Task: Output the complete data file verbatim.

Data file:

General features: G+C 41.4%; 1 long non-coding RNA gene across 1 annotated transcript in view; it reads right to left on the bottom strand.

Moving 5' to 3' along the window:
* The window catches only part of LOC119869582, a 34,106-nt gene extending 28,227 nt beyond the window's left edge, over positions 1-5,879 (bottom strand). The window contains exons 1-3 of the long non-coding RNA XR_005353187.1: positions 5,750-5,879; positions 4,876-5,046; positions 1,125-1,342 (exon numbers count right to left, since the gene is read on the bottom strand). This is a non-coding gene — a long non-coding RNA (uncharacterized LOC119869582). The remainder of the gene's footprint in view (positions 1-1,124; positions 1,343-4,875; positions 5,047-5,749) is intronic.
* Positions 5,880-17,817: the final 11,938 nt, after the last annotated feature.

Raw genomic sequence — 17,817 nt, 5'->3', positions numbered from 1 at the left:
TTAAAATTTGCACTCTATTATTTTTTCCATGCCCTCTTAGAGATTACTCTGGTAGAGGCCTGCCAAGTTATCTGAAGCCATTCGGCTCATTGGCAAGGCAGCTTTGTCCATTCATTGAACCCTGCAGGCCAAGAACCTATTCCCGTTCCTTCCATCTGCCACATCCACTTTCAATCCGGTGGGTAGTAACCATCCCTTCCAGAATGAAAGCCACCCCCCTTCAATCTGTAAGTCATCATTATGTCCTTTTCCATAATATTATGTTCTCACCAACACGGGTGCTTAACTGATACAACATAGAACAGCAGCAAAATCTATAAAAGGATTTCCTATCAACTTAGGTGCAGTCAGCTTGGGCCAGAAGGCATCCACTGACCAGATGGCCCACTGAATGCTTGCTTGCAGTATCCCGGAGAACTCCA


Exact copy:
General features: G+C 41.4%; 1 long non-coding RNA gene across 1 annotated transcript in view; it reads right to left on the bottom strand.

Moving 5' to 3' along the window:
* The window catches only part of LOC119869582, a 34,106-nt gene extending 28,227 nt beyond the window's left edge, over positions 1-5,879 (bottom strand). The window contains exons 1-3 of the long non-coding RNA XR_005353187.1: positions 5,750-5,879; positions 4,876-5,046; positions 1,125-1,342 (exon numbers count right to left, since the gene is read on the bottom strand). This is a non-coding gene — a long non-coding RNA (uncharacterized LOC119869582). The remainder of the gene's footprint in view (positions 1-1,124; positions 1,343-4,875; positions 5,047-5,749) is intronic.
* Positions 5,880-17,817: the final 11,938 nt, after the last annotated feature.

Raw genomic sequence — 17,817 nt, 5'->3', positions numbered from 1 at the left:
TTAAAATTTGCACTCTATTATTTTTTCCATGCCCTCTTAGAGATTACTCTGGTAGAGGCCTGCCAAGTTATCTGAAGCCATTCGGCTCATTGGCAAGGCAGCTTTGTCCATTCATTGAACCCTGCAGGCCAAGAACCTATTCCCGTTCCTTCCATCTGCCACATCCACTTTCAATCCGGTGGGTAGTAACCATCCCTTCCAGAATGAAAGCCACCCCCCTTCAATCTGTAAGTCATCATTATGTCCTTTTCCATAATATTATGTTCTCACCAACACGGGTGCTTAACTGATACAACATAGAACAGCAGCAAAATCTATAAAAGGATTTCCTATCAACTTAGGTGCAGTCAGCTTGGGCCAGAAGGCATCCACTGACCAGATGGCCCACTGAATGCTTGCTTGCAGTATCCCGGAGAACTCCA